Myths and mysteries: a guest forum on college sports over time

Tuesday at partner site Awful Announcing, I offered a list of 10 unsung #CollegeSportsTwitter stars worth following for 2016.

I invited all of the honorees to answer two questions:

1) What is the biggest myth in college sports?

2) What is the most underreported story in college sports over the past 25 years?

A few of the tweeps on the list answered the questions. Here, Jeff W. of the Basketball Predictions blogsite steps up to the plate.

One brief word before giving Jeff the floor: The point of these guest forums is not to say or suggest that these ideas and opinions are somehow more “right” than yours or others. These are the opinions of the authors, not The Student Section. The purpose of exposing you to these opinions is that they’re fully-formed opinions, from people I’ve come to trust as worthy discussion (sometimes sparring) partners. We’re here to exchange ideas, not to instantly stamp a piece of commentary as right or wrong.

Jeff now has the floor:

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Biggest myth: That college athletes are fundamentally different human beings from every other kid in college.

The media (depending on their personal perspective) fits athletes into narrative boxes. You have the super-talented kids who demand bags of cash, a job for three uncles, and a blowjob on campus before they sign. Then you have the white kid from Iowa who draws a lot of offensive fouls, is the greatest leader of men since Churchill, and spends 78 hours per week visiting sick kids in hospitals.

The reality is that most college athletes live like most other students. Sure, sports dominates their life, but the same is true for non-revenue-sport athletes, and the same is true for other undergrads with passionate interests (musicians, writers, artists, scientific researchers, etc.). They can’t be fit into a narrative box anymore than the rest of us can.

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The most underreported story of the last 25 years: How many incredible athletes there are now. We watch world records getting mowed down in every sport with objective record-keeping (track and field, swimming, etc.), yet we pretend that the football and basketball athletes from the 1970s and 1980s were somehow better than the guys now.

Emmitt Smith was considered one of the greatest athletic freaks of all-time because he was built like a truck (5’9″, 210 pounds) and was also a sprinter. A member of Florida’s track and field team, he ran 9.9 in the 100-yard dash (equivalent to ~11.0s machine-timed in the 100-meter dash), and ran a 4.52 in the 40-yard dash in the run-up to the NFL draft. He was even faster than Jerry Rice, the greatest receiver of all time, who ran a 4.59 in the 40-yard dash before the NFL draft. Yet those times would barely get a wide receiver or running back drafted anymore. Matt Forte is even bigger than Emmitt Smith (6’2″, 218 pounds), yet he was significantly faster (4.44 in the 40-yard dash), even though he only went to Tulane and got drafted in the second round. If you really want a freak of nature, Calvin Johnson ran a 4.35 40-yard dash at the NFL Draft Combine, and he’s a monster at 6’5″, 239 pounds.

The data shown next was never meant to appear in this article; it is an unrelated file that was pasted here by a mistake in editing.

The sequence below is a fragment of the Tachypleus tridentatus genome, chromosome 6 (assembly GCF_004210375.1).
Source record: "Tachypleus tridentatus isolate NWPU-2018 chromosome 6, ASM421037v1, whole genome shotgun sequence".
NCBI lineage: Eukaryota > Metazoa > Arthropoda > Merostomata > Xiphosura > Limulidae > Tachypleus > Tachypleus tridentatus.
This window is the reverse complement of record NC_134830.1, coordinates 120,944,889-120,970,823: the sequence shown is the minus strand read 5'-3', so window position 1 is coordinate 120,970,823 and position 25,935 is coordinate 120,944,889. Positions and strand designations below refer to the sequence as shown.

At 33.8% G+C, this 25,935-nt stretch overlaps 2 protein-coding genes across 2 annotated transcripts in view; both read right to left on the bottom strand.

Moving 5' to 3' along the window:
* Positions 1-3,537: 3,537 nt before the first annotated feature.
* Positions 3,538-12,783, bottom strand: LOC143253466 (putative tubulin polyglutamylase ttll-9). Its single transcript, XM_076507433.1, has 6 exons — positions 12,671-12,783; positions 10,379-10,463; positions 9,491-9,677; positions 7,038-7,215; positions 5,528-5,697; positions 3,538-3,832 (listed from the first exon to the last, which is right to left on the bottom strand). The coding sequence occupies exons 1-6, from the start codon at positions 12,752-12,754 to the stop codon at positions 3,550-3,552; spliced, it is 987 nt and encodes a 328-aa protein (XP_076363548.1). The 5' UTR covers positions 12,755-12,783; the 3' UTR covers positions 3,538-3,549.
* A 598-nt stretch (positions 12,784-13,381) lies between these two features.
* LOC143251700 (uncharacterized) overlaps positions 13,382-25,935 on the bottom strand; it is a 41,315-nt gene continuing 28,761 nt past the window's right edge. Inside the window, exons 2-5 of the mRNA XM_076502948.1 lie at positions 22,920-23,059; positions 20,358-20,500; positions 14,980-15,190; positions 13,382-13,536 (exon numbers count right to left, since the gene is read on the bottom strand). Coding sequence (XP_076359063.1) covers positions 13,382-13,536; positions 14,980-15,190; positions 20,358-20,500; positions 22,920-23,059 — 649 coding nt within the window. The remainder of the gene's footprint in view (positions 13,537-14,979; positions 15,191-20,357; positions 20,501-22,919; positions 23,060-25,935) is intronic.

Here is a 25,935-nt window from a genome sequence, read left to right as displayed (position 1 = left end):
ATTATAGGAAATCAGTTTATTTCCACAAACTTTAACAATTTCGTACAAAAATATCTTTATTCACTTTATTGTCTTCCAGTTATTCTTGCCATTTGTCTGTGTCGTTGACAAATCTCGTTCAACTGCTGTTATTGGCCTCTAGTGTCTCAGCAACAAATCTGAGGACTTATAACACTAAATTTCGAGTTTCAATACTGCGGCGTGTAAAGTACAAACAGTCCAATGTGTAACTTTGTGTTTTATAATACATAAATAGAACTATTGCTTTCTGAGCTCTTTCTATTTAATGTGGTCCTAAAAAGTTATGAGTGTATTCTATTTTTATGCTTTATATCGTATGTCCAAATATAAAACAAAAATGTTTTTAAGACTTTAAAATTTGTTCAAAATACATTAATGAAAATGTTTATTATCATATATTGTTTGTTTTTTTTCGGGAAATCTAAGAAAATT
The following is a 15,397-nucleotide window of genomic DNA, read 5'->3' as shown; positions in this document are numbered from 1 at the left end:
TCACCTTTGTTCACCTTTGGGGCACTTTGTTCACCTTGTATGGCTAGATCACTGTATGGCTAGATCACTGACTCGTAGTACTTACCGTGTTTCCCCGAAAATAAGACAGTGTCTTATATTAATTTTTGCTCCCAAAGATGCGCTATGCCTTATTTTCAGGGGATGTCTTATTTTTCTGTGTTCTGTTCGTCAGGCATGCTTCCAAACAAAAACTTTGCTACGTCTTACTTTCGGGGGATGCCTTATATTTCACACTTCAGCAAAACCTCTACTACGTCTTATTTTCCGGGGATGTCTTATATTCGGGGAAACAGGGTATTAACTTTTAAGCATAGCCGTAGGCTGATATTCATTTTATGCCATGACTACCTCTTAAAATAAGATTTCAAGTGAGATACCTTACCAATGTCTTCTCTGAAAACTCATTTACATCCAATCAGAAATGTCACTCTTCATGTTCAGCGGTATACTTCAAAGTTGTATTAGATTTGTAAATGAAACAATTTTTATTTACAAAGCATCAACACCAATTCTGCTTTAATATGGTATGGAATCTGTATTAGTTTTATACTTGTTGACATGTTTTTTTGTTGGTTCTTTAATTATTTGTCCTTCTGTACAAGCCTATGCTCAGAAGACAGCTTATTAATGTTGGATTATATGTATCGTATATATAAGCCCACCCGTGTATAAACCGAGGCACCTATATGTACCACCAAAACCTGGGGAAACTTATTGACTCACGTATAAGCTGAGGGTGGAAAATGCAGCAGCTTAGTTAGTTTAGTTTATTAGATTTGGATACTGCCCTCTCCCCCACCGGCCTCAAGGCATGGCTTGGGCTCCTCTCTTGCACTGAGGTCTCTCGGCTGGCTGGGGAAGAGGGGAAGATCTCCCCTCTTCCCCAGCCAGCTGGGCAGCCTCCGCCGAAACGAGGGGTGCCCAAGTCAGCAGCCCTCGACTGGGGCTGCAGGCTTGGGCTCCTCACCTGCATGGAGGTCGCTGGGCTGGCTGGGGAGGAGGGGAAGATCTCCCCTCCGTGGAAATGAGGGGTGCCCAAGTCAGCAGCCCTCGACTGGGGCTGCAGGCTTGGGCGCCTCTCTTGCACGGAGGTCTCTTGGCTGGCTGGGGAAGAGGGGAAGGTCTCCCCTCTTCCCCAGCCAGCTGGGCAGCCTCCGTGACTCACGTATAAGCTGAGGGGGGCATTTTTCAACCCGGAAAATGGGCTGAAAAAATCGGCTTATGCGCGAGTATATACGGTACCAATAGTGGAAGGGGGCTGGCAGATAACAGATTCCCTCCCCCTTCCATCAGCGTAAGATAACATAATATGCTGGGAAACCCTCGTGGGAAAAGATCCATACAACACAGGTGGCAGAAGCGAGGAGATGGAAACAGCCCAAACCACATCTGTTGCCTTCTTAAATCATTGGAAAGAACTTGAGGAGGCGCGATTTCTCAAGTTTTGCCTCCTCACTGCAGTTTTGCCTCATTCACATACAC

In basketball, we have 6’11” guys like Kevin Durant or Frank Kaminsky who can run an offense, dribble from the perimeter, and hit outside shots. Back in the 1980s and into the 1990s, most big men were stiffs. Olden Polynice and Bill Cartwright were your typical NBA center. Guys like Patrick Ewing and David Robinson were Hall of Famers because they could actually play athletic defense and run up the floor, though you’d never trust any of them to actually dribble drive from the perimeter.

Magic Johnson was considered revolutionary because he was a big guy who could play the point – at 6’9″, 220 pounds. Meanwhile, Ben Simmons dwarfs Magic at 6’10”, 240 pounds. Athletes are just bigger, faster, and better than they ever have been before.

About Matt Zemek

Matt Zemek is the managing editor of The Student Section, covering college football and basketball with associate editors Terry Johnson and Bart Doan. Mr. Zemek is the editor of Crossover Chronicles, covering the NBA. He is also Bloguin's lead tennis writer, covering the major tournaments. He contributes to other Bloguin sites, such as The AP Party.

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